Single afferent fibre measurements were performed as described before [14]. In brief, the pelvic structures were exposed by a left lower abdominal incision. Both ureters were ligated close to the bladder. The left pelvic nerve was separated from surrounding tissue proximal to the major pelvic ganglion. A pair of teflon-coated silver electrodes were placed around the pelvic nerve and sealed with Wacker Silgel (Wacker Chemie, Munich, Germany). A polyethylene (PE) catheter (Clay-Adams PE-50, NJ, USA) was inserted into the bladder through the dome, and secured by a 5-0 surgical silk suture. The intravesical catheter was attached to a pressure transducer (DX-100, Nihon Kohden, Tokyo, Japan) and filling pump (NE-1000, ProSense, The Netherlands) for recording intravesical bladder pressure and infusing saline or drugs into the bladder. The lumbosacral spinal cord was exposed by a laminectomy and the dura mater was opened. The dorsal skin was tied up to make a pool, which was filled with body warm paraffin oil (Fisher Scientific, Loughborough, UK). Both L6 dorsal roots were cut and fine filaments were dissected from the left L6 dorsal root and placed across shielded bipolar silver electrodes

Recorded nerve activity was pre-amplified with a low noise AC differential amplifier (×10) and filtered (60–5000 Hz). A final amplification (×10 000) was used before the activity was displayed on an oscilloscope (TDS-310, Tektronix, Inc., Beaverton, OR, USA). Afferent fibres originating from the bladder were identified by electrical stimulation (0.5-ms square-wave pulses, SEN-3301, Nihon Kohden) of the pelvic nerve and bladder distension with saline. The nerve filaments were teased until a maximum of three clearly different unitary action potentials was evoked by electrical stimulation. These action potentials were discriminated by the Spike2 (CED, Cambridge, UK) impulse shape recognition program. Nerve activity was sampled at 20 kHz, bladder pressure at 100 Hz with the data acquisition program. Conduction velocity (CV) was calculated from the latency of response to electrical stimulation and the distance between stimulation and recording sites. Fibres were grouped based on CV. Those with a CV of <2.5 m/s were considered to correspond with unmyelinated C-fibres and those with a CV of ≥2.5 m/s to myelinated Aδ-fibres [15].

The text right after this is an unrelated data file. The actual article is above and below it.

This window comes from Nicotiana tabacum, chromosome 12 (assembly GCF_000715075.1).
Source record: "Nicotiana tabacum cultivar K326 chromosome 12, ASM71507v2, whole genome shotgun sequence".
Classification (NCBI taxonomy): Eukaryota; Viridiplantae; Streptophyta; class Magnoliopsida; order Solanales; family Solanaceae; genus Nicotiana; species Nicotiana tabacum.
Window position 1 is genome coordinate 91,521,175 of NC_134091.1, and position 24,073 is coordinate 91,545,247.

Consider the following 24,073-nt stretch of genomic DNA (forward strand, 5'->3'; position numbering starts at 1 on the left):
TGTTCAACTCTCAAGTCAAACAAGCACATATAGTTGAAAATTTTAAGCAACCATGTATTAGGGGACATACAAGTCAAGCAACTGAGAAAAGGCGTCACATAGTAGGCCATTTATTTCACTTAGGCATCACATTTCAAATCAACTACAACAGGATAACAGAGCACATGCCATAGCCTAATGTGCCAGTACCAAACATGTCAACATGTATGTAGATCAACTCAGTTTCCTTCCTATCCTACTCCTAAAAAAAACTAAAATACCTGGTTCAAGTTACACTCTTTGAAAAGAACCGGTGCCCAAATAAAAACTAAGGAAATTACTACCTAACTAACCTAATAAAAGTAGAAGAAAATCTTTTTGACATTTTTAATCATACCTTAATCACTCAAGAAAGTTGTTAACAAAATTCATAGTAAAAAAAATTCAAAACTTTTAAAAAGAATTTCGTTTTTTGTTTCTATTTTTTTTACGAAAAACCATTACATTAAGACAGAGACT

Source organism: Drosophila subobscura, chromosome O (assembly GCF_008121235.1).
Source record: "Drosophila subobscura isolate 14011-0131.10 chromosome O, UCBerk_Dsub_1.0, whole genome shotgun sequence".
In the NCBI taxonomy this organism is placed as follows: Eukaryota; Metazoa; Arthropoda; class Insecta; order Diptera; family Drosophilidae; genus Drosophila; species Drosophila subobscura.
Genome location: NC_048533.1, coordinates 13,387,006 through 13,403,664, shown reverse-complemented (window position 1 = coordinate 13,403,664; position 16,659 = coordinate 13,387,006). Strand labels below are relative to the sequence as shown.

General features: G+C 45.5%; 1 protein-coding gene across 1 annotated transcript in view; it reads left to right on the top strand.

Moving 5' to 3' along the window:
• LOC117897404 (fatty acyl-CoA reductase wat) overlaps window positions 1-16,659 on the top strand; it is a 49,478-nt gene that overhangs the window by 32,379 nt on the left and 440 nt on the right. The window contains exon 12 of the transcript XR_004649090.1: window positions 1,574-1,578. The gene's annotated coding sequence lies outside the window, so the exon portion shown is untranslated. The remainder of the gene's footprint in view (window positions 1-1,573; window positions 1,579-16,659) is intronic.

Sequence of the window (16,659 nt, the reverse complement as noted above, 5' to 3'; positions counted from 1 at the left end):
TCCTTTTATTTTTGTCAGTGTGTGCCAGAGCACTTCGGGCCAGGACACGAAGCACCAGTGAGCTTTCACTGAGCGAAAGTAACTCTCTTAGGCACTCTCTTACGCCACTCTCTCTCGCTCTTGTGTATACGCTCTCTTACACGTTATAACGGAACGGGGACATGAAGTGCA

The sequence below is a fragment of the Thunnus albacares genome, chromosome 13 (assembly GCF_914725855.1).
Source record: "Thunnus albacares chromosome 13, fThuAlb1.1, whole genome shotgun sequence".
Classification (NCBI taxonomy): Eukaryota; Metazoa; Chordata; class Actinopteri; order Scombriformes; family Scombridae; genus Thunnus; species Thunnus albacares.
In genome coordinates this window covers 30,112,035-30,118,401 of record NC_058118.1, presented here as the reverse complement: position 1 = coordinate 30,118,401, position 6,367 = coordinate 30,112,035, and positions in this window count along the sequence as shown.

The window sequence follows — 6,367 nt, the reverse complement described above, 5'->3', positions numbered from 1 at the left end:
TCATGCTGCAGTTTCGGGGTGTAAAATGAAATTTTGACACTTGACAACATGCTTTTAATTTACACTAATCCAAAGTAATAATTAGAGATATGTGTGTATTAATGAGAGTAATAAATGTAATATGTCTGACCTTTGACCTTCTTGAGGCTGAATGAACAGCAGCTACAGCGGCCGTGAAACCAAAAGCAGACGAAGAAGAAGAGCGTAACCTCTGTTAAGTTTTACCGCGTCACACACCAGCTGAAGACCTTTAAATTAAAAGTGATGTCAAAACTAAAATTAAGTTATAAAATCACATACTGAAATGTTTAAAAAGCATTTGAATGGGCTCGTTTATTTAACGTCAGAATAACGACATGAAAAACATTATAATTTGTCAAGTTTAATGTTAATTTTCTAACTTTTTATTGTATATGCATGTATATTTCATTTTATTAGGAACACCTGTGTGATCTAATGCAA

SAA was recorded during constant filling cystometry with 0.08 mL/min saline at room temperature. Filling continued until an intravesical pressure of 30 cmH2O was reached and then the saline in the bladder was evacuated by opening the catheter. During filling, the urethra was clamped to prevent leakage. The afferent activity caused by pelvic nerve stimulation was also recorded before and after bladder filling and confirmed to correspond with that caused by bladder filling. For i.v. administration of drugs, a PE-50 catheter was placed in the right femoral vein.

At the beginning of the experiments, recording was repeated consecutively three times at 5-min intervals to evaluate the reproducibility. The third recording served as the baseline value [16]. After measuring the baselines of SAA during constant filling cystometry, the following two experiments were performed.

First, tadalafil was administrated i.v. at three doses, 0.01, 0.03 and 0.1 mg/kg cumulatively. At 3 min after each dose administration of tadalafil, consecutive bladder fillings were performed with saline.

Second, 0.003% of acrolein was instilled into the bladder before i.v. administration of vehicle or tadalafil (0.1 mg/kg). Three cycles of investigation were performed after each administration. To facilitate permeability of the bladder urothelium for drugs, protamine sulphate solution (10 mg/mL, 0.3 mL) was instilled intravesically and kept in the bladder for 60 min just before the baseline measurement. It has been previously confirmed that protamine sulphate itself at this dose had no significant effects on SAA [17]. We reconfirmed that protamine sulphate alone did not affect significantly the afferent activity in a separated part of this study (data not shown).

The relationship of SAA to pressure or volume was established by comparing nerve activity and intravesical pressure at 1-s intervals. These values were then averaged at 5 cmH2O intervals of pressure or equally divided into five parts (0–20, 20–40, 40–60, 60–80, and 80–100%) of volume in the filling phase, and average unitary activity was totalled as a function of intravesical pressure or volume [14,16]. SAA are expressed as a percentage of baseline activity, integrated for the whole filling phase.

DRUGS

Tadalafil was a gift from Lilly Co. Ltd. (Eli Lilly and Company, Indianapolis, USA). Acrolein and N,N-Dimethylacetamide (DMA) were purchased from Sigma Chemical Company (St. Louis, MO, USA), and protamine sulphate from LEO Pharma N.V./S.A. (Wilrijk, Belgium). To obtain the adequate concentration of tadalafil, 1 mg of tadalafil was dissolved with 1 mL 40% DMA just before use, and then it was diluted with saline at concentrations of 0.01, 0.03 and 0.1 mg/mL. As a pilot experiment, we evaluated the effect of i.v. administration of 4% DMA solution, which corresponded to the highest concentration of the solvent used in the present study, on SAA and bladder compliance, and confirmed there were no significant effects (n= 3, data not shown). Thus, the concentration of DMA solution was used as a vehicle.

STATISTICAL ANALYSIS

Statistical analyses were performed with Stat Mate® III III (Atoms Ltd., Tokyo, Japan). All data are expressed as mean (sem). Results were analysed using two-way anova followed by Tukey's test for comparison before and after vehicle or tadalafil administration. Unpaired Student's t-test was applied for comparison between groups. In all analyses P < 0.05 was considered to indicate statistical significance.